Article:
Wednesday, October 20, 2010

Speaking Our Souls

Our scriptures for this week are Psalm 84, 2 Timothy 4:6-8, 16-18, and Luke 18:9-14. Give them a read (though be sure to look up and read all of Psalm 84, not just the 7 verses here--why the lectionary refuses to include full prayers, I do not know!) here.

Psalm 84 is a beautiful prayer--melodic, hopeful, full of emotion and joy and authenticity. But as I've begun living in it and studying it this week within the broader context of the book of Psalms, an interesting tension has bubbled to the surface for me. When considered in its content, Psalm 84 sounds like it belongs with the Song of Ascents--that is, among the 15 prayers found in Psalms 120-134 that are the cries of pilgrims going up to Jerusalem for festivals, travelling long distances until they finally come into view of the Temple at the top of the Mount...the place where the God and community they long for can at last be found.

Yet this is not where Psalm 84 is found contextually--rather, it is embedded among a group of prayers anticipating and dealing with the reality of exile, with impending separation from home and the Temple where God's presence can be felt most fully. The prayers on either side of it are cries of lament over gathering enemies, cries not of God's beauty but asking God to relent in God's anger.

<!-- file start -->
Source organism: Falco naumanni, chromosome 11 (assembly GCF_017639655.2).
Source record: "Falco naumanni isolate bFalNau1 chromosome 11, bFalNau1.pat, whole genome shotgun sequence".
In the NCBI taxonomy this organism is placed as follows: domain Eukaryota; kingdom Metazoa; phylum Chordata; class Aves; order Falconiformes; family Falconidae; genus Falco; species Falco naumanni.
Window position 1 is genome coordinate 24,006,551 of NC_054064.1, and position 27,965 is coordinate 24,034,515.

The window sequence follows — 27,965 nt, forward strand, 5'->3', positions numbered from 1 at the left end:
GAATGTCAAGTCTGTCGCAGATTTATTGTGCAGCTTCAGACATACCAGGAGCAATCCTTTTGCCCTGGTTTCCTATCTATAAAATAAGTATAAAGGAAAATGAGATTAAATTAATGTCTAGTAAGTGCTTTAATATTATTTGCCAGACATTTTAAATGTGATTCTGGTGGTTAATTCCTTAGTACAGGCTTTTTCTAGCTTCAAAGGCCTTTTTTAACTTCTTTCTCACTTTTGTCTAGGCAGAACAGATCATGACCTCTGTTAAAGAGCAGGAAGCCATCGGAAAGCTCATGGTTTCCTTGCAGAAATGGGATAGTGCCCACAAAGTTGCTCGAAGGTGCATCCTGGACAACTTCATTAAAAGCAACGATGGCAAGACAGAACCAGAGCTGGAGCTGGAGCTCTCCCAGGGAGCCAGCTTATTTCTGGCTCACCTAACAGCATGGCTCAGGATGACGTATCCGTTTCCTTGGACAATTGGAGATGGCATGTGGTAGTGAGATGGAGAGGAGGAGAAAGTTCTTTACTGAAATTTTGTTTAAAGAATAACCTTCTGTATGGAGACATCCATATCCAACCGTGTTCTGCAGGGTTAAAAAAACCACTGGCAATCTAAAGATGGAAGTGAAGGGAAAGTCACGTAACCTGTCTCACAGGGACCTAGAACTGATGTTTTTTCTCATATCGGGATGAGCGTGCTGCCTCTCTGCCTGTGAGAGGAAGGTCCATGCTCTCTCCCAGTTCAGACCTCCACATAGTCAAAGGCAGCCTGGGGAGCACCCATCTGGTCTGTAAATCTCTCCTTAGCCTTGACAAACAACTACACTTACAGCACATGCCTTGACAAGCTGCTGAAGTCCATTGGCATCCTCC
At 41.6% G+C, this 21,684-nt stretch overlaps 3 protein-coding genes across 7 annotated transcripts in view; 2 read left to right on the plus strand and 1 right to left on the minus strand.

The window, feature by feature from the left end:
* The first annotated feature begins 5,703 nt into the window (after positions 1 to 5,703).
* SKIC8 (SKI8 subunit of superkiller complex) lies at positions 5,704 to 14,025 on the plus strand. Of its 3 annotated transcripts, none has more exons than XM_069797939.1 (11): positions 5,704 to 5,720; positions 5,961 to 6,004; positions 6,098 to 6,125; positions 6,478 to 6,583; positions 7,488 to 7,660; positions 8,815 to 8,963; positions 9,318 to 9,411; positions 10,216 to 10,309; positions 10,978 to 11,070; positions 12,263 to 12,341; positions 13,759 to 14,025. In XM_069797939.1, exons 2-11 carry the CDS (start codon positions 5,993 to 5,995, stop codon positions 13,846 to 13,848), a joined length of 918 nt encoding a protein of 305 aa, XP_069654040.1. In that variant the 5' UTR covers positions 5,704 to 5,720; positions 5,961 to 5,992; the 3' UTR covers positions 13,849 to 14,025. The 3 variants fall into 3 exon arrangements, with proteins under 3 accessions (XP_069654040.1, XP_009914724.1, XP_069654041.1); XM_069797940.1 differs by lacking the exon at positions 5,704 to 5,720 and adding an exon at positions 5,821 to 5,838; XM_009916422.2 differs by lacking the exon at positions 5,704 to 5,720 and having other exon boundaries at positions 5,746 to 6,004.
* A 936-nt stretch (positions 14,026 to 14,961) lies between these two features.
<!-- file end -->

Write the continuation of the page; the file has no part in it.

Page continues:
How is our reading--and praying--of Psalm 84 enriched when we read it in a broader context? When we realize that the Psalmist was likely not actually seeing the Temple, but rather tasting the bittersweet fullness of perpetual longing and fainting spoken of in verse 2? What must it have taken for the Psalmist to keep praying his or her deepest longings even as it looked like there was little possibility of these dreams becoming reality in his or her lifetime? Why would the Psalmist persist in praying such impossible longings, persist in speaking his or her soul in such a deep way?

Before we get together on Sunday, try praying Psalm 84...pray it with the fullness of your heart, and see what happens. Which words or images reach your soul? What deep longings does it stir in you?

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